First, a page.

Funds raised goes to providing the unique integrated service to the public and all people affected by cancer. As a leading role-player in cancer research (more than R12 million in total spent annually), the scientific findings and knowledge gained from our research are used to realign our health programmes as well as strengthen our watchdog role to the greater benefit of the public. Our health programmes comprises health and education campaigns, CANSA Care Centres that offer a wide range of care and support services to those affected by cancer, offer stoma and other clinical support and organisational management, medical equipment hire as well as a toll-free line to offer information and support. We also supply patient care and support in the form of 11 CANSA Care Homes in the main metropolitan areas for out-of-town cancer patients plus one hospitium based in Polokwane, as well as CANSA-TLC lodging for parents and guardians of children undergoing cancer treatment. Read more…
12. R50 is too expensive. Why not make it cheaper for families?
The price has remained R50 for the last 13 CANSA Shavathon events in a row and is considered a donation. Children under 12 donate only R25.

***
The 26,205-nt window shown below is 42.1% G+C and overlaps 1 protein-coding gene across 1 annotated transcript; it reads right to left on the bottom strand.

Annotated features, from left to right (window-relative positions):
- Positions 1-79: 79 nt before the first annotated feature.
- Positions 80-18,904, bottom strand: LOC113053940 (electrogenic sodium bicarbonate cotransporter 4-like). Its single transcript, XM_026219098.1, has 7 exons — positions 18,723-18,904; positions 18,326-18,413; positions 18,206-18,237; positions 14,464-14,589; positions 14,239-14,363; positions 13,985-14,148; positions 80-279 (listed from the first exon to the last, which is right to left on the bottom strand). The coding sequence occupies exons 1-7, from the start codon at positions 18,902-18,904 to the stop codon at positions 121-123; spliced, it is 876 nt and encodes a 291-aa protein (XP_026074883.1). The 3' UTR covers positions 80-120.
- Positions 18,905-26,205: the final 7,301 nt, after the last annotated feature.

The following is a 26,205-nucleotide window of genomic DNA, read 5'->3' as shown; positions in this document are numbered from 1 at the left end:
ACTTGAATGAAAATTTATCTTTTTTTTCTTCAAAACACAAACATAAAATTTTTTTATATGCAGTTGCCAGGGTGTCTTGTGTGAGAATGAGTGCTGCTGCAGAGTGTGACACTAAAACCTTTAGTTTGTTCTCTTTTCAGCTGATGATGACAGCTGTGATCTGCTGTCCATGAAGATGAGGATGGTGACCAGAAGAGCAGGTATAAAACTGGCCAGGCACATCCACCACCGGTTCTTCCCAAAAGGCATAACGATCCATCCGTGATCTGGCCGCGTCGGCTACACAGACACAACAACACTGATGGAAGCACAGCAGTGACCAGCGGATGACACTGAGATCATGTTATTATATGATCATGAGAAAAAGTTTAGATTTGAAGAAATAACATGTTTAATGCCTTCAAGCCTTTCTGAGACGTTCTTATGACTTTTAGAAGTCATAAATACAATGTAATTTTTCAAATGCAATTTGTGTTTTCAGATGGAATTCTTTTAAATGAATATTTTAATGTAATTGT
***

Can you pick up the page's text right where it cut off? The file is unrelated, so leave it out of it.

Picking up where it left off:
13. Who are the partners for CANSA Shavathon 2017?
Dedicated suppliers are all participating national shopping centres, Wahl Clipper, Globeflight, Newsclip Media Monitoring and Limegreen Online Design Print. There are a number of other media partners that assist with free coverage or exposure on a regional basis – these are listed on the website home page…
14. What colours are you offering for the colour spray?
Colours this year are pink, purple, blue, green, silver, yellow, red, orange, black and white, so you can choose one or a combination of colours. Some people even shave and then spray to double their support!
15. Which social media platforms is Shavathon part of?
Shavathon is making use of most social networking sites, click the ‘like’ button on our Facebook page post your photo and share your Shavathon experience, or follow us on twitter @CANSA. Add your pics to Instagram and upload your Shavathon video clips to YouTube and use the hashtag #CANSAShavathon.
CANSA is committed to connecting people facing cancer with the information, day-to-day help as well as emotional support they need in the communities where they live. Our aim is to ensure that cancer Survivors and their loved ones don’t have to face cancer alone; we’re here to support them through every step of their cancer journey.
Your support helps us to continue the fight against cancer in South Africa and brings us closer to the challenge of a cancer-free society within our generation. Let this become our legacy to our children and generations to come.